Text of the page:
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Egypt upholds death sentences for 7

Egypt upholds death sentences for 7
Cairo: An Egyptian court on Saturday upheld death sentences for seven men over the killing of 25 policemen in the Sinai Peninsula last year and for collaborating with Al-Qaeda.
The policemen were killed in an ambush in August 2013 in the North Sinai town of Rafah in what was one of the deadliest militant attacks targeting security forces.
It came just weeks after the army ousted President Muhammad Mursi following mass street protests against his one-year rule.
On Saturday, the court confirmed preliminary death sentences handed down in October against the seven men, including militant Adel Habara, after they were ratified by the country’s mufti, or top cleric.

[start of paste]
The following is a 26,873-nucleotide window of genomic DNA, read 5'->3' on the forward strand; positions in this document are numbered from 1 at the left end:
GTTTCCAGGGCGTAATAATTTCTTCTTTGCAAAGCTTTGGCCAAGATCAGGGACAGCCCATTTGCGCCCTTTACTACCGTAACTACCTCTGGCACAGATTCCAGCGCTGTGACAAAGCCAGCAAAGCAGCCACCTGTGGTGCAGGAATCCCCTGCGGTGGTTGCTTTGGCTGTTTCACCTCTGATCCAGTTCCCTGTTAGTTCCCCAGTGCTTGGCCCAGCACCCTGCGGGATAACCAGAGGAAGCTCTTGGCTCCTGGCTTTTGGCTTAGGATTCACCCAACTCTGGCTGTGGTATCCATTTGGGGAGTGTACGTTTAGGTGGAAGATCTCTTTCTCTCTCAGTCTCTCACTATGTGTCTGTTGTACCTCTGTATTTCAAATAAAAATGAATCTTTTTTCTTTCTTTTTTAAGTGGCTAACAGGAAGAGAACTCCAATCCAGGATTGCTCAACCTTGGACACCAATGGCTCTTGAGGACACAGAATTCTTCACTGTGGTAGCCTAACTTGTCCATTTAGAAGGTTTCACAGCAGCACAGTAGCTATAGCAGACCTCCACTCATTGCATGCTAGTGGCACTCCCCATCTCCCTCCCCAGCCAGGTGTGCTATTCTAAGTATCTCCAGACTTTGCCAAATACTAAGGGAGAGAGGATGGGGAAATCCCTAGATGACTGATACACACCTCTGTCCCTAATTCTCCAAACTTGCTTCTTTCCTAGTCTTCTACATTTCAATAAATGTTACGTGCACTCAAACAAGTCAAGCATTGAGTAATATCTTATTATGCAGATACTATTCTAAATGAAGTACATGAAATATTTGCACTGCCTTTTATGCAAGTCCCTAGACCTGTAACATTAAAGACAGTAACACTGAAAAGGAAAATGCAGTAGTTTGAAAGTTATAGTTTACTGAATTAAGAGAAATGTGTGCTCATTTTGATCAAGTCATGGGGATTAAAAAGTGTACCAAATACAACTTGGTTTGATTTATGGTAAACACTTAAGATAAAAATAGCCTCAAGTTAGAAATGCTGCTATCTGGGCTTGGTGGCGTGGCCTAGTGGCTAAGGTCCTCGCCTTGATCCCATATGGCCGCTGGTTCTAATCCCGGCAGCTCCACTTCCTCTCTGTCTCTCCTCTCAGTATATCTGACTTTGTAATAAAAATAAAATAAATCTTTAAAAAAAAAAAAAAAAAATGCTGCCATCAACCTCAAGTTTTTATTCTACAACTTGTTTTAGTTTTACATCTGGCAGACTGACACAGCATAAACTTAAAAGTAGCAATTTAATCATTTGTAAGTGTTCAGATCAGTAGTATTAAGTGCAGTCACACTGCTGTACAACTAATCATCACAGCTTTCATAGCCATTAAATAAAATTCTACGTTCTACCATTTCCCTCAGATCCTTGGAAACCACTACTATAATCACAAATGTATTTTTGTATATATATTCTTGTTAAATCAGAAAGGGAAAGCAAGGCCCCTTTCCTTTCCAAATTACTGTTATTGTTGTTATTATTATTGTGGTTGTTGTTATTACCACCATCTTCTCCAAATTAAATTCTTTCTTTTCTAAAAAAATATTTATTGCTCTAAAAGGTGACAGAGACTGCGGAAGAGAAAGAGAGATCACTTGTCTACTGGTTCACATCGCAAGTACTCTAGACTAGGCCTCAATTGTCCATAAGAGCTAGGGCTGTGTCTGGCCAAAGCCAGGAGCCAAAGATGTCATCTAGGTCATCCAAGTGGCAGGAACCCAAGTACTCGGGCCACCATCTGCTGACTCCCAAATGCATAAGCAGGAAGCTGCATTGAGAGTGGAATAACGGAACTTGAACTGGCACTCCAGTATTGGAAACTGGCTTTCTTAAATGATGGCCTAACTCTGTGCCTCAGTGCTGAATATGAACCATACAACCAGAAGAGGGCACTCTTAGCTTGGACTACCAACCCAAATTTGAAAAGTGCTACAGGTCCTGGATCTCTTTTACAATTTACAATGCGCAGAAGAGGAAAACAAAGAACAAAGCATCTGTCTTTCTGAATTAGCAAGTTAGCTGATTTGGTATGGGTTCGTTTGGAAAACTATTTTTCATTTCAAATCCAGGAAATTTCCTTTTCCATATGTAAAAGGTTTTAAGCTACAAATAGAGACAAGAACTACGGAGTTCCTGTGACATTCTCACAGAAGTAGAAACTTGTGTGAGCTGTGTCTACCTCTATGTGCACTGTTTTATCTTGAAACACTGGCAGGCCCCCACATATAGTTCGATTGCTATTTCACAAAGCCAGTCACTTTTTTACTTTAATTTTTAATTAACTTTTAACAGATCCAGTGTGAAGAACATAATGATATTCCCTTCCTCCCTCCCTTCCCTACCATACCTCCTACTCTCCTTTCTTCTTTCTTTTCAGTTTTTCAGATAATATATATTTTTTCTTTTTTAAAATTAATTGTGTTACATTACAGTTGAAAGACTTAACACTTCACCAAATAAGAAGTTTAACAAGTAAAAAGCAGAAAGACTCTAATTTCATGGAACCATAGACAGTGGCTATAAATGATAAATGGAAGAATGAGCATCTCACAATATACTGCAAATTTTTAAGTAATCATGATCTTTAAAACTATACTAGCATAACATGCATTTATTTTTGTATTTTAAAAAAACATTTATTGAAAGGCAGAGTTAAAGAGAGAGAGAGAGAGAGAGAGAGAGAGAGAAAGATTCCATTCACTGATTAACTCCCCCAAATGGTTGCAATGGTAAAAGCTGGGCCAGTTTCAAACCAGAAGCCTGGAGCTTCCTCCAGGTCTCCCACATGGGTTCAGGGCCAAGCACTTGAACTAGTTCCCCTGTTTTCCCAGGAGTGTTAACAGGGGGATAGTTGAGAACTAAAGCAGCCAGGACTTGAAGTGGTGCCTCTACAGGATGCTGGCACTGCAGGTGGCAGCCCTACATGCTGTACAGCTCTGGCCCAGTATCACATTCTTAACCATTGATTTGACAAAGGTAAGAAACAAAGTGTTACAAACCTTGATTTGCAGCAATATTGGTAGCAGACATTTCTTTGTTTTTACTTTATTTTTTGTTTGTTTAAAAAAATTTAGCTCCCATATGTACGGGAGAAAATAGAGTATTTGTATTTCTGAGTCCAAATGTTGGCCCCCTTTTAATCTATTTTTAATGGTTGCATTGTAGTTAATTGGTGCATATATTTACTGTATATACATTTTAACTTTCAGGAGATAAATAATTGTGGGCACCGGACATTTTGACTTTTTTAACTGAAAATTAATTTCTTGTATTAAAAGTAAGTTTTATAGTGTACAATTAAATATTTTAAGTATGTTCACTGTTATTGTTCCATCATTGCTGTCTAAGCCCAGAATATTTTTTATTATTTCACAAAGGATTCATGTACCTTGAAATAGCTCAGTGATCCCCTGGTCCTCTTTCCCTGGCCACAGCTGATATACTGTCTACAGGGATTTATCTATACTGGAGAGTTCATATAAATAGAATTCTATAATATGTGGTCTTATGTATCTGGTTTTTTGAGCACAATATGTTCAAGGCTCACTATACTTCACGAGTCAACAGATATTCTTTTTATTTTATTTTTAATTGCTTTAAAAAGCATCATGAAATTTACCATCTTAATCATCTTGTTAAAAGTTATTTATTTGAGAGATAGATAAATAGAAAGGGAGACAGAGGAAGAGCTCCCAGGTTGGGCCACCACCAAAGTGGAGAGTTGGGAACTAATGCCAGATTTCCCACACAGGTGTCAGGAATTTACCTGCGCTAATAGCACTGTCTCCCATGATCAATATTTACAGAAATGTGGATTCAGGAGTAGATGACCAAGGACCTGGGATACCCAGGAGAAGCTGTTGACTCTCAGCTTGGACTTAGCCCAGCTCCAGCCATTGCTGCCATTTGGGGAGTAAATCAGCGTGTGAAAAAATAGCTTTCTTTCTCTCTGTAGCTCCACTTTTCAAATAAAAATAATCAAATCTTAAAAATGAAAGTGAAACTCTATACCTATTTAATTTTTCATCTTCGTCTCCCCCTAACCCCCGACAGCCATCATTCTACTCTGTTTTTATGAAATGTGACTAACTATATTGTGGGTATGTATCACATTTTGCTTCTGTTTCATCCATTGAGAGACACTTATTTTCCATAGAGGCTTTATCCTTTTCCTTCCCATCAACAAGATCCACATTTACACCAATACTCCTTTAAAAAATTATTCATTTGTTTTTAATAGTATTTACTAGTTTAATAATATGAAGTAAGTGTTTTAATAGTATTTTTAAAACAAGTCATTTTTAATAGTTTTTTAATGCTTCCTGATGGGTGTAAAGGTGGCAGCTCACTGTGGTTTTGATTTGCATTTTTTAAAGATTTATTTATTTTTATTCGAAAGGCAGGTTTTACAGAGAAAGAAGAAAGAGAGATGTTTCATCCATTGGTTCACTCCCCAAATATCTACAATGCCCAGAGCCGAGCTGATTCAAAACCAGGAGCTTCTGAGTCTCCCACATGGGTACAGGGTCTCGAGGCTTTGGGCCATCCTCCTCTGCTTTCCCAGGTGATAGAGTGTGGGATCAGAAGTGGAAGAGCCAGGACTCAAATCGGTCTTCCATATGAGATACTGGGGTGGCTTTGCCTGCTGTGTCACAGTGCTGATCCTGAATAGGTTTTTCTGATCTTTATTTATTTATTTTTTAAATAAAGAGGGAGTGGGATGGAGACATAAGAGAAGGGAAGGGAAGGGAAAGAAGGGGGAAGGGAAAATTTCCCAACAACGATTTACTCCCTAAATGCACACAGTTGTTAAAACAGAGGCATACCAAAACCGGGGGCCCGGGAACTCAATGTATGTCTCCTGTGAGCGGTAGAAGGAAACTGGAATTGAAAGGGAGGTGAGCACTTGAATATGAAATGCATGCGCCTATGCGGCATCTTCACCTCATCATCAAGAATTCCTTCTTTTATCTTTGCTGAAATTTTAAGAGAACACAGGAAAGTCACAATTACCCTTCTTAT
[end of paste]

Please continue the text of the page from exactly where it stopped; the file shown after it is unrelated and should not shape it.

The sentences are subject to appeal.
Habara previously has been convicted in several other cases, including bomb attacks in southern Sinai between 2004 and 2006, officials said.
Three other suspects in last year’s ambush were sentenced to life in prison, while 22 others were jailed for 15 years. Life imprisonment in Egypt is 25 years in jail.
Three defendants were acquitted, the court said in a verdict broadcast live on state television.
Prosecutors say militants intercepted two buses carrying the policemen in Rafah, a town bordering Israel and the Gaza Strip, and later killed them.
“The defendants committed the listed crimes because of their belief in the ideology of terrorist organization Al-Qaeda, which considers the head of state as an infidel and legitimizes insurgency,” the judge said.


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